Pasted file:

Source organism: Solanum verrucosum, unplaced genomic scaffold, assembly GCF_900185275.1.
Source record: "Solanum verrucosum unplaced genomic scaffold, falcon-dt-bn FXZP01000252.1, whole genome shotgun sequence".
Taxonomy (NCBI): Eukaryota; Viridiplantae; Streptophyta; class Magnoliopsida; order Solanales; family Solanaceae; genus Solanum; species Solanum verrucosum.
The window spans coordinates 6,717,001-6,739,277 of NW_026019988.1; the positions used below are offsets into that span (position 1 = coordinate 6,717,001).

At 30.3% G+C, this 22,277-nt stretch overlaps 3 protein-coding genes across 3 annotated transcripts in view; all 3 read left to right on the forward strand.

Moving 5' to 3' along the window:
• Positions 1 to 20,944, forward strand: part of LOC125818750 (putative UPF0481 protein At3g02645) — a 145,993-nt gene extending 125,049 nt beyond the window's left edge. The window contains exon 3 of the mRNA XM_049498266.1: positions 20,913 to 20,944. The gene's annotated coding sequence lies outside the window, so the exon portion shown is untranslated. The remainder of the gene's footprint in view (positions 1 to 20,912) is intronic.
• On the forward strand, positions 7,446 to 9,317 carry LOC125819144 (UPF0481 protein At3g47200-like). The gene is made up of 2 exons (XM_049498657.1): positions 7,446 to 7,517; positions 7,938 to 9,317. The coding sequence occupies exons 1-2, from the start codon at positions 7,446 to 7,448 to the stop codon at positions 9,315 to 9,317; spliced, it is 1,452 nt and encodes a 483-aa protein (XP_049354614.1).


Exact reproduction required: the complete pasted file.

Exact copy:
Source organism: Solanum verrucosum, unplaced genomic scaffold, assembly GCF_900185275.1.
Source record: "Solanum verrucosum unplaced genomic scaffold, falcon-dt-bn FXZP01000252.1, whole genome shotgun sequence".
Taxonomy (NCBI): Eukaryota; Viridiplantae; Streptophyta; class Magnoliopsida; order Solanales; family Solanaceae; genus Solanum; species Solanum verrucosum.
The window spans coordinates 6,717,001-6,739,277 of NW_026019988.1; the positions used below are offsets into that span (position 1 = coordinate 6,717,001).

At 30.3% G+C, this 22,277-nt stretch overlaps 3 protein-coding genes across 3 annotated transcripts in view; all 3 read left to right on the forward strand.

Moving 5' to 3' along the window:
• Positions 1 to 20,944, forward strand: part of LOC125818750 (putative UPF0481 protein At3g02645) — a 145,993-nt gene extending 125,049 nt beyond the window's left edge. The window contains exon 3 of the mRNA XM_049498266.1: positions 20,913 to 20,944. The gene's annotated coding sequence lies outside the window, so the exon portion shown is untranslated. The remainder of the gene's footprint in view (positions 1 to 20,912) is intronic.
• On the forward strand, positions 7,446 to 9,317 carry LOC125819144 (UPF0481 protein At3g47200-like). The gene is made up of 2 exons (XM_049498657.1): positions 7,446 to 7,517; positions 7,938 to 9,317. The coding sequence occupies exons 1-2, from the start codon at positions 7,446 to 7,448 to the stop codon at positions 9,315 to 9,317; spliced, it is 1,452 nt and encodes a 483-aa protein (XP_049354614.1).